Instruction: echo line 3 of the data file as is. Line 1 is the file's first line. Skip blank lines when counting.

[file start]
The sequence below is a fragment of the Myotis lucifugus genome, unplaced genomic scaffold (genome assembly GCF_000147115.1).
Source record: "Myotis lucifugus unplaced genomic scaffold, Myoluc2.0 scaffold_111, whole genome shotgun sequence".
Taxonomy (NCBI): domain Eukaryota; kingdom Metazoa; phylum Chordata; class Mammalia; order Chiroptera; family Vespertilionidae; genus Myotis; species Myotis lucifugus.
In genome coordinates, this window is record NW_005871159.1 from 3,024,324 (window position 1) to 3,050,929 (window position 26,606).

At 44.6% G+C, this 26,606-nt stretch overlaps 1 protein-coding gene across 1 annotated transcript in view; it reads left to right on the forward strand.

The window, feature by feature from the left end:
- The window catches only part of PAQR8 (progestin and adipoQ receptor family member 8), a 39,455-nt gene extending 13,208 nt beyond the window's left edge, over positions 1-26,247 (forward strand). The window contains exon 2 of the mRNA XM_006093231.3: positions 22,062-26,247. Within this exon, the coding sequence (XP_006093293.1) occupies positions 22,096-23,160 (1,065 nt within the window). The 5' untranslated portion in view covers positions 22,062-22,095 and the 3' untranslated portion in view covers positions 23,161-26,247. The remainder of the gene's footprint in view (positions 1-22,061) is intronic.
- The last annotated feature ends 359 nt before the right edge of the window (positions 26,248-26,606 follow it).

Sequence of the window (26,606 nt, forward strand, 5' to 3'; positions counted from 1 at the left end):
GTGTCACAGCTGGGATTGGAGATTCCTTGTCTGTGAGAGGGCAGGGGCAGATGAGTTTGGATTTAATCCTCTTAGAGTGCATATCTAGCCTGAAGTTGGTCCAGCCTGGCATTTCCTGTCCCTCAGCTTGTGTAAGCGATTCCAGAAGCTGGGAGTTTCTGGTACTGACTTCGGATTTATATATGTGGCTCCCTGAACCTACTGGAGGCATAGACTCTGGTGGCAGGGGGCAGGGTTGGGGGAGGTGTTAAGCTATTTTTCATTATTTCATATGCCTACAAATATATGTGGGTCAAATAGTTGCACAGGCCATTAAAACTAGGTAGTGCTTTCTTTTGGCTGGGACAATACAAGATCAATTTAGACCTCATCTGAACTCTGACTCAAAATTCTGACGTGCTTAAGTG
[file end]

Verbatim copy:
Taxonomy (NCBI): domain Eukaryota; kingdom Metazoa; phylum Chordata; class Mammalia; order Chiroptera; family Vespertilionidae; genus Myotis; species Myotis lucifugus.